Sleep plays an important role in physical and mental health. A previous study has shown that women, specifically moms, are predisposed to sleep deprivation that leads to a range of health problems.

Women who reported to suffer from sleeping problems were found to have about 45 percent higher odds of developing type 2 diabetes. Problems that pose risk for the condition include trouble falling or staying asleep, not getting the required hours of sleep (at least six hours), frequent snoring, rotating shift work and sleep apnea.

In the study published in the journal Diabetologia, researchers at the Harvard T.H. Chan School of Public Health analyzed data from 133,000 healthy women who joined the Nurses' Health Study (NHS).

None of the participants had heart disease, cancer or diabetes at the beginning of the study. However, over 10 years of follow-up, more than 6,400 women developed type 2 diabetes. The researchers discovered that women who exhibited at least one sleep problem were 45 percent more likely to develop the condition.

"Sleeping difficulty was significantly associated with type 2 diabetes. This association was partially explained by associations with hypertension, BMI and depression symptoms, and was particularly strong when combined with other sleep disorders," the researchers said.

The study highlights the importance of sleep and how problems associated with it may lead to diabetes. This will help both physicians and patients prevent the emergence of this chronic disease that affects 9 percent of the global population in 2014.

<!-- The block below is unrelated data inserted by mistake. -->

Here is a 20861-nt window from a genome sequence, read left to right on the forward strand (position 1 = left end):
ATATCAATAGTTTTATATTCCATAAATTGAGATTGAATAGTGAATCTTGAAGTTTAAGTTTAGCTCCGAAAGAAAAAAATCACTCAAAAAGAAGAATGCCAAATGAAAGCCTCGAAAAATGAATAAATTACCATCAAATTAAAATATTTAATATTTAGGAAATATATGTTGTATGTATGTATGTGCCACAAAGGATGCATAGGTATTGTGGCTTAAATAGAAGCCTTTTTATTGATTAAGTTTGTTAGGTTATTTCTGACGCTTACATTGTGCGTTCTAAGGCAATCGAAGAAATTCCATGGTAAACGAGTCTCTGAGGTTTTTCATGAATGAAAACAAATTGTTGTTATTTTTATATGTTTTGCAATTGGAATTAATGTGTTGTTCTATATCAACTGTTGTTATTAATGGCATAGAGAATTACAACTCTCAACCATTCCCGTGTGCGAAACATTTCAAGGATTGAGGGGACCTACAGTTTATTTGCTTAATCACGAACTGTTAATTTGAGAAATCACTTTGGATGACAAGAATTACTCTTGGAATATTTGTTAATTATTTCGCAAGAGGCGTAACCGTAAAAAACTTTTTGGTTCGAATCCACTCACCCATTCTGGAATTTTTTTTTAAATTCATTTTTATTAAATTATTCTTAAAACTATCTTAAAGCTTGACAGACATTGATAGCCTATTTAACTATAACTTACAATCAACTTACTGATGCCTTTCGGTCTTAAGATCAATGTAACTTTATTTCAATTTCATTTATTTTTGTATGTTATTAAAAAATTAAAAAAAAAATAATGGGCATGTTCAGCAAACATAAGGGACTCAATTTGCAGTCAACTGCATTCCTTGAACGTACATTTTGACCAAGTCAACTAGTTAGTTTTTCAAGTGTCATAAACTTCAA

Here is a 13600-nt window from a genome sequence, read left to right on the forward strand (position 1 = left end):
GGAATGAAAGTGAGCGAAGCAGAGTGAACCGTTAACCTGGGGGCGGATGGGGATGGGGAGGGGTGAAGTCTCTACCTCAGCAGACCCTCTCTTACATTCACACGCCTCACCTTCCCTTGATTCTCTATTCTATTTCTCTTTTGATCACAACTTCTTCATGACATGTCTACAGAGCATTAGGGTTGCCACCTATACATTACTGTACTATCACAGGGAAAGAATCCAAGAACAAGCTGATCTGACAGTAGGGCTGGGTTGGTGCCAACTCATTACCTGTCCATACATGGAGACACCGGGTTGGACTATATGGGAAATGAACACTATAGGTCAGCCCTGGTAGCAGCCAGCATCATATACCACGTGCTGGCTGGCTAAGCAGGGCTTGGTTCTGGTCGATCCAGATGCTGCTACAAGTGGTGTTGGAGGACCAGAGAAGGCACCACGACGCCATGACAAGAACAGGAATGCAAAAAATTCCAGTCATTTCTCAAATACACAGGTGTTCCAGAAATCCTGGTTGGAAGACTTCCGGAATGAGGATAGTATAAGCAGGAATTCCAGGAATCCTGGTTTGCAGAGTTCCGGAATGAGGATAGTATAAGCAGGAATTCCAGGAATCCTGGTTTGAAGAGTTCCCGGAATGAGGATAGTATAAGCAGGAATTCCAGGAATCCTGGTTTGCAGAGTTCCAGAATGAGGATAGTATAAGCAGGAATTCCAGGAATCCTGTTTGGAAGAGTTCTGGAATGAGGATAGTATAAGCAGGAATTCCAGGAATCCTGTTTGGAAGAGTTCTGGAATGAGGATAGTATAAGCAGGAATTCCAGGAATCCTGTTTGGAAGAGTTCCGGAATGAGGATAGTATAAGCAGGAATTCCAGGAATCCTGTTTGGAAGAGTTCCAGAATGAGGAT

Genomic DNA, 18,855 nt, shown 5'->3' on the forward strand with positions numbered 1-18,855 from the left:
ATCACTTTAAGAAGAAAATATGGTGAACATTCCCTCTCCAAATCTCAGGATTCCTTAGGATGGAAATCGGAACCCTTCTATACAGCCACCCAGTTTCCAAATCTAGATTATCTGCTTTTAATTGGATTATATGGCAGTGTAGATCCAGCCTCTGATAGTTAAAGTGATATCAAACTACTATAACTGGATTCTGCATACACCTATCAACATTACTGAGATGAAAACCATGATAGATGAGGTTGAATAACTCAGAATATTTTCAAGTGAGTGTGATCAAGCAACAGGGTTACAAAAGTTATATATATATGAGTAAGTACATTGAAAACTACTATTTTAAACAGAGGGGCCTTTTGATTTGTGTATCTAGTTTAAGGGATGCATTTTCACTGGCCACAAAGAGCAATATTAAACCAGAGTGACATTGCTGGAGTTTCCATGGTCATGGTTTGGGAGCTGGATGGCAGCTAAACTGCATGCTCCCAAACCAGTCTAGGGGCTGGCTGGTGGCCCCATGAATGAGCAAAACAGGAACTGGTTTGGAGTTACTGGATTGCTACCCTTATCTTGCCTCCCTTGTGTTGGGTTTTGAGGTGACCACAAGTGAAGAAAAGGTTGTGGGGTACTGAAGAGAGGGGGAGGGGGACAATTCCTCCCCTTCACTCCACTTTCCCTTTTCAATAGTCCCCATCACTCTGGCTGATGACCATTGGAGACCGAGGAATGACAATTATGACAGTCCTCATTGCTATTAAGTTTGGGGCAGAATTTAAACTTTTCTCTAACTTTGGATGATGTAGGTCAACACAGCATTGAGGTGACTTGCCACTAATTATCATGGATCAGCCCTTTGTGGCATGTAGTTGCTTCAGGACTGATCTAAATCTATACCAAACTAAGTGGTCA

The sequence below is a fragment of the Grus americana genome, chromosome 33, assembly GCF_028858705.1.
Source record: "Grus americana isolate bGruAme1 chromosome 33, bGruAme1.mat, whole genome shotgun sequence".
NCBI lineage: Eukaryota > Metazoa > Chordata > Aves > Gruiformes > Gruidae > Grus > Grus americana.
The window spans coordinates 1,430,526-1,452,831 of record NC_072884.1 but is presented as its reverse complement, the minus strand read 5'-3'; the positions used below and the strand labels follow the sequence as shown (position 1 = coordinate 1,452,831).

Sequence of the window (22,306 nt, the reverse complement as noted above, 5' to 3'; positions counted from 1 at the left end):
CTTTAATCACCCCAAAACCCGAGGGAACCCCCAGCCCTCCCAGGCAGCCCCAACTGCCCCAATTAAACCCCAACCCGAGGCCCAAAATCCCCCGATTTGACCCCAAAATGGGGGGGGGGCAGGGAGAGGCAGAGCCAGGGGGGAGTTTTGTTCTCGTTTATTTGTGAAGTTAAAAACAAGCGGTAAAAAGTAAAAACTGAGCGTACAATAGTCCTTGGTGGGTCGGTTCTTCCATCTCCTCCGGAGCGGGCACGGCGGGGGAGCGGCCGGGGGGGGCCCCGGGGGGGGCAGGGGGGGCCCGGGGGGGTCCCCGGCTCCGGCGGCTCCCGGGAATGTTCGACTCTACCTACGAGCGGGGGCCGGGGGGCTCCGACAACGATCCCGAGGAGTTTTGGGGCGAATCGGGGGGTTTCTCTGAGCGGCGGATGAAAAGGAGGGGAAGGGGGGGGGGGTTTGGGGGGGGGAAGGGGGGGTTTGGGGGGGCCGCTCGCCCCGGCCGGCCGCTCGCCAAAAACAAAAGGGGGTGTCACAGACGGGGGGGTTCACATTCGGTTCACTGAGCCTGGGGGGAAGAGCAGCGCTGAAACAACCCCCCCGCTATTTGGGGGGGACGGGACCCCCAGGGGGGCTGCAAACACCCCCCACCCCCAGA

According to the World Health Organization, diabetes caused 1.5 million deaths in 2012 and more than 80 percent of diabetes deaths occurred in low-and middle-income nations.

"Our findings highlight the importance of sleep disturbance in the development and prevention of type 2 diabetes," the researchers added.

Failing to follow a natural sleep pattern affects a physiological process in which hormones such as epinephrine, glucagon, cortisol and the growth hormone work together to control the body's blood sugar levels.  When these hormones are altered by lack of sleep or disruptions in the circadian rhythm, complications such as obesity and diabetes may arise.

Sleep deprivation has also been linked to an increased prevalance of hypertension. Activation of the sympathetic nervous system, which occurs during insomnia, predisposes one to developing high blood pressure.

In another recent study conducted on men, catching up on sleep during the weekends was found to reduce the risk of developing diabetes. 

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